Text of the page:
The Samsung Galaxy S III runs on Google Android 4.0.4 ICS (Ice Cream Sandwich) together with TouchWIZ 4.0 UI.
The added software package from Samsung bumps Android to an even higher standard, with some of extra apps being S Voice, a competitor to Siri; and an eye-tracking function that turns off the screen when the user is not looking at it. Readers Hub has been removed in order to be replaced by the Google Play Store Books.
The quad-core processor has a very important role in making sure that every software component runs in a timely fashion, especially the ones requiring complex algorithms to be constantly and simultaneously running, such as the one for S Voice (voice recognition and interpretation) and eye-tracking (computer vision), as well as for providing processing power to high-quality 3D games, boosted by the Mali-400MP GPU and 1GB of RAM.
S Voice unfortunately isn’t as fast as one would expect, lagging in many questions that it is asked, and not performing in the ones it recognizes. With a few software updates, the app will surely be able to rival the iPhone’s Siri.
Continuing with the complex and impressive features, there is real-time playback of HD videos in a minimized player, while the user conducts another operation. HD movies themselves play without any lag on the HD touchscreen display that this phone carries.
Samsung offers a free 50GB account to Dropbox owners just for logging in with their account details. This goes against the potential of S Cloud, Samsung’s own cloud system, but it was a necessary marketing move.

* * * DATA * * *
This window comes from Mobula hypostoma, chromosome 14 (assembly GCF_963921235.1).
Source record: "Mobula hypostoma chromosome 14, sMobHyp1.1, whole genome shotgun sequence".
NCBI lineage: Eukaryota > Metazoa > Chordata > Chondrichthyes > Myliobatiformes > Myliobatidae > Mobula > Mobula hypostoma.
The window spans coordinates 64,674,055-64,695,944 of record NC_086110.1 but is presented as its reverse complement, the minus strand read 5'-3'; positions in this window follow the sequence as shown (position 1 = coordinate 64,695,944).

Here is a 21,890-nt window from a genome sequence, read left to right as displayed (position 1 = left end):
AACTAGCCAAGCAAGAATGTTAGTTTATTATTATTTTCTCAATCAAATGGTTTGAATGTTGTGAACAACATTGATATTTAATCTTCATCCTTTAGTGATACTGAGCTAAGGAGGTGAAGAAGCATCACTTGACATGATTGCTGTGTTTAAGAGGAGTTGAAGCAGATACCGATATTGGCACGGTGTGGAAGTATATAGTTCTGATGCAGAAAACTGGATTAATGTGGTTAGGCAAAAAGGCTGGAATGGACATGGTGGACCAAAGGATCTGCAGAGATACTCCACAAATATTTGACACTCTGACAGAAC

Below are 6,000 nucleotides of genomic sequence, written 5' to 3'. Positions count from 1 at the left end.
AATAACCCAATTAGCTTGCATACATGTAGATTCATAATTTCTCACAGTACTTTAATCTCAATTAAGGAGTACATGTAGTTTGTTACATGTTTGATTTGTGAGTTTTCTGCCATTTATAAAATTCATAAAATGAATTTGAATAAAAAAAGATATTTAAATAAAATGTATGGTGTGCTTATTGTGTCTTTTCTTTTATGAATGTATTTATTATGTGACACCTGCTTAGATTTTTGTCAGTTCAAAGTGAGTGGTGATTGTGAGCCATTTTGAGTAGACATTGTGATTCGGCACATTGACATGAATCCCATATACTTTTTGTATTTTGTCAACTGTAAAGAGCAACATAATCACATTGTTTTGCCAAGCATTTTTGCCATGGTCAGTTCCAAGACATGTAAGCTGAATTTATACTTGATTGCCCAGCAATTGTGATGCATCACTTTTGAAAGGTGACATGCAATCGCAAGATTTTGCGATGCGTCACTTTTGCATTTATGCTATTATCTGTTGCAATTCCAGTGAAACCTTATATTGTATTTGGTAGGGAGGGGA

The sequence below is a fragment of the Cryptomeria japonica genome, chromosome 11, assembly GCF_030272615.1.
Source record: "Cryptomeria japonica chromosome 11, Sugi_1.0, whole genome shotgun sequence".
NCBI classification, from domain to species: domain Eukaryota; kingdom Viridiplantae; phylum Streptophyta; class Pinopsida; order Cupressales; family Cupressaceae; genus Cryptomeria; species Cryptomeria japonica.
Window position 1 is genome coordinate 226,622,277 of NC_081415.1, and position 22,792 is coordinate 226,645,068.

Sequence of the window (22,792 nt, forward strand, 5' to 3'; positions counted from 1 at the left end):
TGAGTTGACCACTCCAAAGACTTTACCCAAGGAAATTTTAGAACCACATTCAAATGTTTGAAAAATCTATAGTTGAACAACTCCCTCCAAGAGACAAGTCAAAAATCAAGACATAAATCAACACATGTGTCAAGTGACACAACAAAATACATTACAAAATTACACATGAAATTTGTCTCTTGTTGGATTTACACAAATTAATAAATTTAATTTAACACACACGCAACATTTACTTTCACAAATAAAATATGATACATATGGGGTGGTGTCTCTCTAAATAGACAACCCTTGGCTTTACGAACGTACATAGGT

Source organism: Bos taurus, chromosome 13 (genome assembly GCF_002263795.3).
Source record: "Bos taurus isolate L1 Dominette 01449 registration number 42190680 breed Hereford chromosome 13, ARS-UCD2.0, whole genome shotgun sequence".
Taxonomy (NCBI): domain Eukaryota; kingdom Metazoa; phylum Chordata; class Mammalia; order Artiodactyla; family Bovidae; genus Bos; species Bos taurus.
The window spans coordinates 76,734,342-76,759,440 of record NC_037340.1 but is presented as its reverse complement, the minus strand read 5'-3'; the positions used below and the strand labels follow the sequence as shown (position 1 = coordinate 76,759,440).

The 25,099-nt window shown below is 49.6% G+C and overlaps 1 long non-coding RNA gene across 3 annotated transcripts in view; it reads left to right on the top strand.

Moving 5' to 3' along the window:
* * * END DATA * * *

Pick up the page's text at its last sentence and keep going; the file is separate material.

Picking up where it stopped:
Android 4.0 ICS comes with many improvements that try to join the smartphone and tablet experience into one. This has been achieved in a better way with Android 4.1 Jelly Bean, which the Galaxy S III will surely be offered an upgrade to.
One of the new features in Ice Cream Sandwich is face unlock, recognizing users in less than a second. The system emphasizes that it isn’t fully secure as a look-alike (twins or pictures) could be used to cheat it.
The default browser in this version of Android even comes with its own brightness setting, as sometimes web pages with white background may warrant less screen brightness. There is a maximum of 8 tabs, at which point the Galaxy S III becomes somewhat slow when changing tabs and even when exiting the browser. Even though the real Google Chrome is available in the Play Store, the system browser also has an incognito mode, a feature that even uses Chrome’s icon (the spy on the top-right corner in the image below).
Street View is installed on the current version of Google Maps and has been tweaked to be easily controlled. Offline navigation is also possible as the latest version of Google Maps supports this.
Google+, the company’s own social network’s app, has been redesigned for intuitive use in both landscape and portrait mode. As always, images can still be automatically uploaded as they are captured.
Samsung has once again included its own app store, Samsung Apps, offering exclusive content compatible with its device. One of such is S Baro, an app that displays the readings of the built-in barometer and the expected altitude, given the atmospheric pressure.
It’s unfortunate that the Readers Hub is no longer supported in order to give way to Google’s Play Store Books, and that Kies Air, the Samsung PC Suite that only needs a Wi-Fi connection to work, does not come pre-installed.
Besides the few disadvantages highlighted in this section of the review, the Galaxy S III’s software has been heavily tweaked in order to take the Android vs iOS fight to a whole new level.